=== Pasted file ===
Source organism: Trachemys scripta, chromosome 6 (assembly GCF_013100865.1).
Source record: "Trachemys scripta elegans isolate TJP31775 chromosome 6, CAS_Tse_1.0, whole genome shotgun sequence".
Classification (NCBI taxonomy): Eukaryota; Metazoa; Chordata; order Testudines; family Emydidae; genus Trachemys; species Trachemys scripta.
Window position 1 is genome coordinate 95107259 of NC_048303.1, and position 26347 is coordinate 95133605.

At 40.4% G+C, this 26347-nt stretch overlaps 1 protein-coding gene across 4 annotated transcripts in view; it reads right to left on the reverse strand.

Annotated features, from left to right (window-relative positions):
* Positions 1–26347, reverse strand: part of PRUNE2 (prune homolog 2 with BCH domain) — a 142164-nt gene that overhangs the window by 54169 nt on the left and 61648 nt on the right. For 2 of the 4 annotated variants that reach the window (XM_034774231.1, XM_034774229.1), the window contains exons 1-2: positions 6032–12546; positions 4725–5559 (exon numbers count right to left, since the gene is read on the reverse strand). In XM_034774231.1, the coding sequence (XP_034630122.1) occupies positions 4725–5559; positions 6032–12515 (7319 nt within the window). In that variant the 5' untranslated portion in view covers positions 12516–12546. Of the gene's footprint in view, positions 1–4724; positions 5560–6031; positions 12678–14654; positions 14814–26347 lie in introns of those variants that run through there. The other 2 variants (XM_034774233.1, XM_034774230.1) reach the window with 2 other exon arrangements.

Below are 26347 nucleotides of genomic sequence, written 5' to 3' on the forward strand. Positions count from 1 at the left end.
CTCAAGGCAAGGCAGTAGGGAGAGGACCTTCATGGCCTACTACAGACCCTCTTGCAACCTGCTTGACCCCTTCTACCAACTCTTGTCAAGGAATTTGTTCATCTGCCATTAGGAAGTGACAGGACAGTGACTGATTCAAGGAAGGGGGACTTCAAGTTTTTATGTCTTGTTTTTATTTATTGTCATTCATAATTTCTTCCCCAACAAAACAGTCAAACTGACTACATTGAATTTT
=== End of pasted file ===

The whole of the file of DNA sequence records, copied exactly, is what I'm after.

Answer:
Source organism: Trachemys scripta, chromosome 6 (assembly GCF_013100865.1).
Source record: "Trachemys scripta elegans isolate TJP31775 chromosome 6, CAS_Tse_1.0, whole genome shotgun sequence".
Classification (NCBI taxonomy): Eukaryota; Metazoa; Chordata; order Testudines; family Emydidae; genus Trachemys; species Trachemys scripta.
Window position 1 is genome coordinate 95107259 of NC_048303.1, and position 26347 is coordinate 95133605.

At 40.4% G+C, this 26347-nt stretch overlaps 1 protein-coding gene across 4 annotated transcripts in view; it reads right to left on the reverse strand.

Annotated features, from left to right (window-relative positions):
* Positions 1–26347, reverse strand: part of PRUNE2 (prune homolog 2 with BCH domain) — a 142164-nt gene that overhangs the window by 54169 nt on the left and 61648 nt on the right. For 2 of the 4 annotated variants that reach the window (XM_034774231.1, XM_034774229.1), the window contains exons 1-2: positions 6032–12546; positions 4725–5559 (exon numbers count right to left, since the gene is read on the reverse strand). In XM_034774231.1, the coding sequence (XP_034630122.1) occupies positions 4725–5559; positions 6032–12515 (7319 nt within the window). In that variant the 5' untranslated portion in view covers positions 12516–12546. Of the gene's footprint in view, positions 1–4724; positions 5560–6031; positions 12678–14654; positions 14814–26347 lie in introns of those variants that run through there. The other 2 variants (XM_034774233.1, XM_034774230.1) reach the window with 2 other exon arrangements.

Below are 26347 nucleotides of genomic sequence, written 5' to 3' on the forward strand. Positions count from 1 at the left end.
CTCAAGGCAAGGCAGTAGGGAGAGGACCTTCATGGCCTACTACAGACCCTCTTGCAACCTGCTTGACCCCTTCTACCAACTCTTGTCAAGGAATTTGTTCATCTGCCATTAGGAAGTGACAGGACAGTGACTGATTCAAGGAAGGGGGACTTCAAGTTTTTATGTCTTGTTTTTATTTATTGTCATTCATAATTTCTTCCCCAACAAAACAGTCAAACTGACTACATTGAATTTT